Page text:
if you are taking steroids is one of the side effects welts?
- LoganLv 43 weeks ago
You should ask the pharmacist or physician that prescribed them. You did not indicate what steroid you are taking, or even whether the category is corticosteroids, estrogens and progestogens, or androgens.
- 3 weeks ago
Prednisone is a glucocorticoid indicated to treat or manage many conditions,
ANATOMY OF THE EYE
Illustration showing the anatomy of the human eye.
The anatomy of the eye is complex. The main structures of the eye include:
Cornea: clear tissue in the very front of the eye
Iris: colored part of the eye surrounding the pupil
Pupil: dark hole in the iris that regulates the amount of light going into the eye
Lens: small clear disk inside the eye that focuses light rays onto the retina
Retina: layer that lines the back of the eye, senses light, and creates electrical impulses that travel through the optic nerve to the brain
Macula: small central area in the retina that allows us to see fine details clearly
Optic nerve: connects the eye to the brain and carries the electrical impulses formed by the retina to the visual cortex of the brain
Vitreous: clear, jelly-like substance that fills the middle of the eye
As you read this slideshow you may need to refer to this illustration for reference.
A patient with acute angle closure glaucoma.
Glaucoma is a group of eye diseases that develop due to elevated intra-ocular pressure (IOP) within the eye. The increased pressure affects the optic nerve and may cause vision loss. Glaucoma is classified either as open-angle (the more common form that is usually painless) or angle-closure glaucoma (which often occurs suddenly and is associated with pain and redness of the eye).
In the early phases of glaucoma there are often no symptoms. By the time vision is affected, the damage is permanent. Progression of glaucoma can be slowed or halted with eye drops, laser treatments, or surgery so early diagnosis is key.
People with a family history of glaucoma, the elderly, and African-Americans are at increased risk of the disease.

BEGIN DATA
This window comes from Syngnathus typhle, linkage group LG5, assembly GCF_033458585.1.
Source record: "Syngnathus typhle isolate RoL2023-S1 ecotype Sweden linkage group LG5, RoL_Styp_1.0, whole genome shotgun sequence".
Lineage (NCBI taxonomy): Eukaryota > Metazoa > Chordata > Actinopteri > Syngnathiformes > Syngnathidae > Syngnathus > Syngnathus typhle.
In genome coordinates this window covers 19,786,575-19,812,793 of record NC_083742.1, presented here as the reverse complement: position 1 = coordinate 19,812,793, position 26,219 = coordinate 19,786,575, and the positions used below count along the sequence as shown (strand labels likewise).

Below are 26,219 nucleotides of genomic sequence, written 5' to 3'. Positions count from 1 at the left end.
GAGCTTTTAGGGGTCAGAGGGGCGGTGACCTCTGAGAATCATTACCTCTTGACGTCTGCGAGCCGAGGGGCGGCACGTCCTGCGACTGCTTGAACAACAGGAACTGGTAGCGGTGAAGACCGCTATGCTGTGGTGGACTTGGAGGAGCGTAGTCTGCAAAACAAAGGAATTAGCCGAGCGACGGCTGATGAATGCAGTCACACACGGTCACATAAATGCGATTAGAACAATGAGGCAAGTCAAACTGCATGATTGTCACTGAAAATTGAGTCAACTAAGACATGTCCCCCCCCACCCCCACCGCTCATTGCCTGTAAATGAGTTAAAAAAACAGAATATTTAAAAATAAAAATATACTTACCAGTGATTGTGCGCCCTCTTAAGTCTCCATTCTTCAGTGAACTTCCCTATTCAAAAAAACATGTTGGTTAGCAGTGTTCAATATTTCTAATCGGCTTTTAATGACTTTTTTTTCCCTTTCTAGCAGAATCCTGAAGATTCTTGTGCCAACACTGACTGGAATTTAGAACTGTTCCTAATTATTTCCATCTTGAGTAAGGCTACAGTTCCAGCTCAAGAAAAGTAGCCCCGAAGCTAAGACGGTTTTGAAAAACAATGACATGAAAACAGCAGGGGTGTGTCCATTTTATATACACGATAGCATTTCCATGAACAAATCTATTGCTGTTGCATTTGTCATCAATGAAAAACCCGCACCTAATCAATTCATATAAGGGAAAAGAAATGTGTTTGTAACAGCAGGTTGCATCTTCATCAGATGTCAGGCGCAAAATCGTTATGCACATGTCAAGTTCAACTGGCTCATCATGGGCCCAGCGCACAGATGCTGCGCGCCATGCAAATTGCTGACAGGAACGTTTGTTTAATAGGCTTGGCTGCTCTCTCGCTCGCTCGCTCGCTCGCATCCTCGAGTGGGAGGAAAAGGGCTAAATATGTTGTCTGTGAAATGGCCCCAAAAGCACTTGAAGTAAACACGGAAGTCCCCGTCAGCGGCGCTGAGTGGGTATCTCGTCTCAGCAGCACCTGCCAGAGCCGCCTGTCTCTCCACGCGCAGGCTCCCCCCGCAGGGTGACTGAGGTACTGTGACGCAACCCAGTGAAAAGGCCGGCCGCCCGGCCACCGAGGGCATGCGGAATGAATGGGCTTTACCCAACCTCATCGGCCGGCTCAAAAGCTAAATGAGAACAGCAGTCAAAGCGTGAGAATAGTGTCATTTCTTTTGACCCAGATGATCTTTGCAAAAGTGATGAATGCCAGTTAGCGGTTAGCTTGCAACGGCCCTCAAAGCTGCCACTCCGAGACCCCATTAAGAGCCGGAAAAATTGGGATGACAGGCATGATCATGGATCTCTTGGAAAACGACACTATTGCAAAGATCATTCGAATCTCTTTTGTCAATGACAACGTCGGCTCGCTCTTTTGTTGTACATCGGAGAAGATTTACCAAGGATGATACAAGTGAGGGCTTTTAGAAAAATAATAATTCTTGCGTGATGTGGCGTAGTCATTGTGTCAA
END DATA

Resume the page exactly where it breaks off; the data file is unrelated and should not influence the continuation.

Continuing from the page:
The eye of this patient with cataracts shows a clouding of the lens of the eye, impairing normal vision.
A cataract is a painless cloudy lens in the eye that causes blurry vision. It progresses slowly as we age (most people who live long enough will have some cataract-like changes to their cornea). Other causes of cataracts include diabetes, trauma, some medications, and excessive UV light exposure.
Your doctor can see a cataract while doing a routine eye exam. Treatments for cataracts include eyeglasses, magnifying lenses, or surgery. Surgery is curative as the cloudy lens is removed and replaced with an artificial one. The need for surgery and the risks involved should be discussed with your eye doctor.
AGE-RELATED MACULAR DEGENERATION (AMD)
Mild age-related macular degeneration is shown with the presence of drusen (yellow deposits) in the macular region.
Age-related macular degeneration is an eye disease with onset at any age, usually after age 60, that progressively destroys the macula, the central portion of the retina that helps with focus. It rarely causes total blindness as only the center of vision is affected.
There are two types of AMD: wet and dry. In wet AMD, abnormal blood vessels behind the retina start to grow, leaking blood and fluid, causing loss of central vision, which may occur quickly. In dry AMD, the light-sensitive cells in the macula slowly break down causing central vision to diminish over time.
This retinal detachment patient shows separation of the retina from its underlying tissue at the back of the eye.
- mokrieLv 73 weeks ago
It could be. Speak to the doctor and he may switch you to a different medicine.
- 3 weeks ago
Yeah I think so
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- JayLv 63 weeks ago
I'm not taking them though. Yet.